This study looked specifically at distance to the meeting location as a proxy for travel costs, along with interest of the attendees and possible effects on policy decisions and the representativeness of the attendance. Our results concurred with those projected in models in the literature (Turner and Weninger 2005) and suggested a possible association between travel distance (as a proxy for costs) and the likelihood of participation. The results from the interest analysis indicated that presence can be influential as well, seen through the incorporation of attendees’ comments and views into the Council discussion and, sometimes, regulations. These results coincided with the research by Becker (1983, 1985) and Osborne et al. (2000) that suggested that fishermen and representative groups can be highly susceptible to the costs of voluntary participation. Finally, the distribution data highlighted some key representatives within the scallop industry, although on the whole indicating that the attendees present are not significantly different from the larger industry distribution.
Coupling these results with our distance analysis and representation analysis provides two potentially conflicting views. The distance analysis indicated that the participant make-up favors those individuals closer to the meeting location, possibly due to the travel costs incurred. However, the representation analysis indicated that overall few significant differences existed among the attendees and the industry’s distribution, both in terms of permitted vessels and actual landings.
These results potentially reflect the centralization of the fisheries. This centralization can be due to more optimal habitats in certain areas, creating more-distant minorities in the fisheries. Additionally, this centralization can be from previous policy changes and influence that occurred before the beginning of our study. Our analysis occurred after earlier significant legislation that likely contributed to the fisheries’ current distributions, possibly favoring those individuals within this geographic extent. Thus, our distance analysis would reveal a statistically significant relationship between attendee frequency and distance traveled while lacking any significant spatial differences in industry distribution from meeting attendance.
Considering the prior regulatory history in the previous decade, this explanatory theory is possible. The scallop fleet gained a limited-access control in 1994. At the same time, the groundfish closures on Georges Bank were implemented. These closures prohibited access to the scallop fleet to some of the most profitable grounds. The limited-access scallop industry regained access to these areas in 1999 and has become the most profitable industry in both the Northeast and mid-Atlantic (NMFS 2007). Edwards (2002) argued that this access came as a result of the scallop industry’s voluntary participation and lobbying at council meetings. This potential success could have resulted in a positive feedback of attendance, influence, and results. In 2000, the herring FMP was developed to manage what was considered an under-utilized resource (NEFMC 1999). The study began in 2003 when Amendment 13 to the groundfish FMP, which restructured the permits and fishing rights, was passed. At the beginning of the study period, only those individuals with A-DAS could legally fish. The formation of the B-DAS programs (FA40A) occurred within the study period and provided a good example of increased participation and industry involvement (Table 1). However, these previous regulations may have shaped the fishery into a very different appearance than in the mid-1990s, not considering the initial federal fisheries management implementation in the 1970s. These events can only be alluded to, in terms of their effects on this research, as the same analyses have not been applied to those periods.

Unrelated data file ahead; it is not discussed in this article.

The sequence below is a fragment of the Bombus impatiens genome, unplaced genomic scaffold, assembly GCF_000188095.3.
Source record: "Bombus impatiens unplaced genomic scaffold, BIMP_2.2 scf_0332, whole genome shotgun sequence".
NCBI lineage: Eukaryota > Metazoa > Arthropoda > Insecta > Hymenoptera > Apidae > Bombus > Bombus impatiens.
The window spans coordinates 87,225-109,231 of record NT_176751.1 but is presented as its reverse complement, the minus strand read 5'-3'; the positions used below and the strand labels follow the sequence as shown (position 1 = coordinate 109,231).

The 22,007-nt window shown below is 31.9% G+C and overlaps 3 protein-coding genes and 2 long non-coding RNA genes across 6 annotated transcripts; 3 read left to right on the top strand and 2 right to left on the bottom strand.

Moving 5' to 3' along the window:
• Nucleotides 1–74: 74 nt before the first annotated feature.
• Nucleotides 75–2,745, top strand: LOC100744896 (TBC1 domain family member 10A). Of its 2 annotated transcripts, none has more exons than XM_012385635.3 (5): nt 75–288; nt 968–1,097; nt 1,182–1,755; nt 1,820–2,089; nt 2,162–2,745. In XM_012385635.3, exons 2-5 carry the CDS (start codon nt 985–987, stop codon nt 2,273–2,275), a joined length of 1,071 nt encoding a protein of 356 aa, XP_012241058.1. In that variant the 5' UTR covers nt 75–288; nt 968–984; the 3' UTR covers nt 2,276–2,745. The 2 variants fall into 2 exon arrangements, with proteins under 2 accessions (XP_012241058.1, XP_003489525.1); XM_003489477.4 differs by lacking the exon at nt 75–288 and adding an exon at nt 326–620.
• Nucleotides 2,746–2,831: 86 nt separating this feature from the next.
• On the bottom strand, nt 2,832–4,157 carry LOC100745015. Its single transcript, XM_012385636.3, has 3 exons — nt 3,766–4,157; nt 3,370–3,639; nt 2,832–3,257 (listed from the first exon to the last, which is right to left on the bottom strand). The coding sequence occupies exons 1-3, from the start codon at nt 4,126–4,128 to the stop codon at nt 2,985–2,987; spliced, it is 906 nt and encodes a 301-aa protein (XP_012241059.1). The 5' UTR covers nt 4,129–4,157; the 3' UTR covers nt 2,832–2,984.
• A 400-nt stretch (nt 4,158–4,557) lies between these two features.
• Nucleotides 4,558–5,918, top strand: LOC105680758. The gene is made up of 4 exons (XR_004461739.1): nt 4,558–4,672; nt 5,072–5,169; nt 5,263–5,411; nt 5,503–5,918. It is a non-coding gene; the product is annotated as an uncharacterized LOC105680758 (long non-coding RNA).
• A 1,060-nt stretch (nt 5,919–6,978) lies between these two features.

The emphasis of the Magnuson-Stevens Act on public participation has established the requirement for seeking public comment; however, the location of meetings and the lack of other options for involvement, such as teleconferencing, move the make-up of the participant pool toward individuals geographically closer or more financially able to attend. There has been a recent push to such options as phone- and teleconferencing within the NEFMC, but only for committee meetings currently. The North Pacific Fishery Management Council (NPFMC), which regulates federal waters off the shores of Alaska and incorporates Washington interests, has regularly used teleconferencing for both general council and committee meetings, providing local sites for the public (Department of Commerce, National Oceanographic and Atmospheric Administration, and North Pacific Fishery Management Council 2008, 2009). The increased use of such remote methods of participation, involving local community and academic sources of technology, could facilitate the involvement of more distant and less financially able groups.